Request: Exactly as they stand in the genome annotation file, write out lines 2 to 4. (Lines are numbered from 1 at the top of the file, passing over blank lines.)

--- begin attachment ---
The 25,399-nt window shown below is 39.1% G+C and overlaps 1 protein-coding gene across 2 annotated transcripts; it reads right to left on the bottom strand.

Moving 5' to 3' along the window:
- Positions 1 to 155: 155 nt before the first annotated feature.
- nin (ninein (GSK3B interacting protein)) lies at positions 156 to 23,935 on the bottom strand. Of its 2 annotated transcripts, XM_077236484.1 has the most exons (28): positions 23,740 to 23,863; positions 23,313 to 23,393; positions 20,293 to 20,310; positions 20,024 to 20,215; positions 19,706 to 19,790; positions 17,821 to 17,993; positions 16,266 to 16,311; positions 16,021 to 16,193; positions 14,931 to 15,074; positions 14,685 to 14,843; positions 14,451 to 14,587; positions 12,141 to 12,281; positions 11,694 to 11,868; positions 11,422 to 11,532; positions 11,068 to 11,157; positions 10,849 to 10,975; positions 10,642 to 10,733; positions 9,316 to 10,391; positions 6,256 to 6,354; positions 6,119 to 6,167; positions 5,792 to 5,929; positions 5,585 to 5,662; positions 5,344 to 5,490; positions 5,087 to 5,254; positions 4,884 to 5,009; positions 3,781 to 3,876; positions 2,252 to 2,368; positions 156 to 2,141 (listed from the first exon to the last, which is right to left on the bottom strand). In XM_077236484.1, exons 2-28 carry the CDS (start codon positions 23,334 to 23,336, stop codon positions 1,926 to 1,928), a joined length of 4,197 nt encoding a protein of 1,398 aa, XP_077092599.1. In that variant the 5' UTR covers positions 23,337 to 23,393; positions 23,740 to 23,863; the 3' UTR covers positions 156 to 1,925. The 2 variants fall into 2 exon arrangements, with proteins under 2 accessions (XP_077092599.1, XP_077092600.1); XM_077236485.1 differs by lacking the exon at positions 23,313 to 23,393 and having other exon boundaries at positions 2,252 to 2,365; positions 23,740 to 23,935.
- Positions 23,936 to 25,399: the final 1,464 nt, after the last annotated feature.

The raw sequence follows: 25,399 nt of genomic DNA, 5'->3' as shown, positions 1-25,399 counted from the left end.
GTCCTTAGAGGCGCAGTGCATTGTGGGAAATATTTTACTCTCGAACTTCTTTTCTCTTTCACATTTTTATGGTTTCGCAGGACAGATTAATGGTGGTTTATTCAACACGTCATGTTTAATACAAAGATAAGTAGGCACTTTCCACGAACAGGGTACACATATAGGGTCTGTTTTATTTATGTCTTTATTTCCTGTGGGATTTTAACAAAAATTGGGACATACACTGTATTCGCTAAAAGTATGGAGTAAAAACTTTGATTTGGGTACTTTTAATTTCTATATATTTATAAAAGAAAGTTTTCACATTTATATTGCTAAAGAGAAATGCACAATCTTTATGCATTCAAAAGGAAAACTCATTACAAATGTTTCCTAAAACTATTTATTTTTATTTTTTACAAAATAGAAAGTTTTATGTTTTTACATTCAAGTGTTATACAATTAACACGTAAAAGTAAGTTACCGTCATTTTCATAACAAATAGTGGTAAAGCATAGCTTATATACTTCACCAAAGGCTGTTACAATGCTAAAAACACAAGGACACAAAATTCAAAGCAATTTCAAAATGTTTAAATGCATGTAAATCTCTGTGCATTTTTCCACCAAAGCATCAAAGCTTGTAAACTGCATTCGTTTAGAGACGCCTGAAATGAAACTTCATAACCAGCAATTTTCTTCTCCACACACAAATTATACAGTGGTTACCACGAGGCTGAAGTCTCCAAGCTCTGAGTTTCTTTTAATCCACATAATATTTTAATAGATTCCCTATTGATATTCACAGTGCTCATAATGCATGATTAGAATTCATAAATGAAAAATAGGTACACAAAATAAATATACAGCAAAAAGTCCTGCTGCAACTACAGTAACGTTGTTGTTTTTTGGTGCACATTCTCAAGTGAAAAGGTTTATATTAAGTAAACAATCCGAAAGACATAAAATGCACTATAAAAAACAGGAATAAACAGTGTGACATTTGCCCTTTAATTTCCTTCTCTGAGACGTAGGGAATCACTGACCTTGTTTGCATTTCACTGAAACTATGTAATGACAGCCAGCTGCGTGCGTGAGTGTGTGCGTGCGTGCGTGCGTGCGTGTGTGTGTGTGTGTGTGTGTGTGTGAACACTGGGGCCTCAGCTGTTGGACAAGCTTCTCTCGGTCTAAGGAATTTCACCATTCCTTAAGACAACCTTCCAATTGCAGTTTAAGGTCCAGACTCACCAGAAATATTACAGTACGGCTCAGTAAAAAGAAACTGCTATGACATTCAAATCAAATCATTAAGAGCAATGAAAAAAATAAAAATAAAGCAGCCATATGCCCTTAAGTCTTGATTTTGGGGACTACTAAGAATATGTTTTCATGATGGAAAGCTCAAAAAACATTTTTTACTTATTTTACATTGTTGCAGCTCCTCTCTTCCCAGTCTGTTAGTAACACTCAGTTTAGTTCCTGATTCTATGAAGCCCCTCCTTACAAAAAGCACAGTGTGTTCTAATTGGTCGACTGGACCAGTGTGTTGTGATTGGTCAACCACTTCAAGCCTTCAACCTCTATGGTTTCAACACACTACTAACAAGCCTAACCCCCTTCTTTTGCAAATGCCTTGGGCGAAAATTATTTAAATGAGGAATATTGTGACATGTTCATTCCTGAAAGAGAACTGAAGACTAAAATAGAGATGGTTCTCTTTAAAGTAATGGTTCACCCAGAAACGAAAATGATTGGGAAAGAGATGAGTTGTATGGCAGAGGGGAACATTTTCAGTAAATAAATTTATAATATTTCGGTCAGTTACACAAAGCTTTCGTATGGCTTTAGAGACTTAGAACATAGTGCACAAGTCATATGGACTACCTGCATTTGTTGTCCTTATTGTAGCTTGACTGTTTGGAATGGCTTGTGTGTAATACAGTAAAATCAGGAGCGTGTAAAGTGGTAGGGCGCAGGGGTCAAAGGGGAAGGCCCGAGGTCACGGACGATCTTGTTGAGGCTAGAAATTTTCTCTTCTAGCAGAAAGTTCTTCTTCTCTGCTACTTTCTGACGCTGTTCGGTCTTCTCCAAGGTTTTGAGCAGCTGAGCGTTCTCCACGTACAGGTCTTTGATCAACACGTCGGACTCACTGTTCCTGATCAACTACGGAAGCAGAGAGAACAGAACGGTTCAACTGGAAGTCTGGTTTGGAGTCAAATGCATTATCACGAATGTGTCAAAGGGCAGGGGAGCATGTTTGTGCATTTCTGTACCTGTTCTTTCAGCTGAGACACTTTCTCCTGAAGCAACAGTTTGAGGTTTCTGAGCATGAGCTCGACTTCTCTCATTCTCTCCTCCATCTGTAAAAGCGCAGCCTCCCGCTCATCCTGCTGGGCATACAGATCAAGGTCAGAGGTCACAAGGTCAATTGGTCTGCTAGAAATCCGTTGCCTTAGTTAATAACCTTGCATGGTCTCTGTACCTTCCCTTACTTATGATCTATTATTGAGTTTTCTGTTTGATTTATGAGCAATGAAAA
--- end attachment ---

Moving 5' to 3' along the window:
- Positions 1 to 155: 155 nt before the first annotated feature.
- nin (ninein (GSK3B interacting protein)) lies at positions 156 to 23,935 on the bottom strand. Of its 2 annotated transcripts, XM_077236484.1 has the most exons (28): positions 23,740 to 23,863; positions 23,313 to 23,393; positions 20,293 to 20,310; positions 20,024 to 20,215; positions 19,706 to 19,790; positions 17,821 to 17,993; positions 16,266 to 16,311; positions 16,021 to 16,193; positions 14,931 to 15,074; positions 14,685 to 14,843; positions 14,451 to 14,587; positions 12,141 to 12,281; positions 11,694 to 11,868; positions 11,422 to 11,532; positions 11,068 to 11,157; positions 10,849 to 10,975; positions 10,642 to 10,733; positions 9,316 to 10,391; positions 6,256 to 6,354; positions 6,119 to 6,167; positions 5,792 to 5,929; positions 5,585 to 5,662; positions 5,344 to 5,490; positions 5,087 to 5,254; positions 4,884 to 5,009; positions 3,781 to 3,876; positions 2,252 to 2,368; positions 156 to 2,141 (listed from the first exon to the last, which is right to left on the bottom strand). In XM_077236484.1, exons 2-28 carry the CDS (start codon positions 23,334 to 23,336, stop codon positions 1,926 to 1,928), a joined length of 4,197 nt encoding a protein of 1,398 aa, XP_077092599.1. In that variant the 5' UTR covers positions 23,337 to 23,393; positions 23,740 to 23,863; the 3' UTR covers positions 156 to 1,925. The 2 variants fall into 2 exon arrangements, with proteins under 2 accessions (XP_077092599.1, XP_077092600.1); XM_077236485.1 differs by lacking the exon at positions 23,313 to 23,393 and having other exon boundaries at positions 2,252 to 2,365; positions 23,740 to 23,935.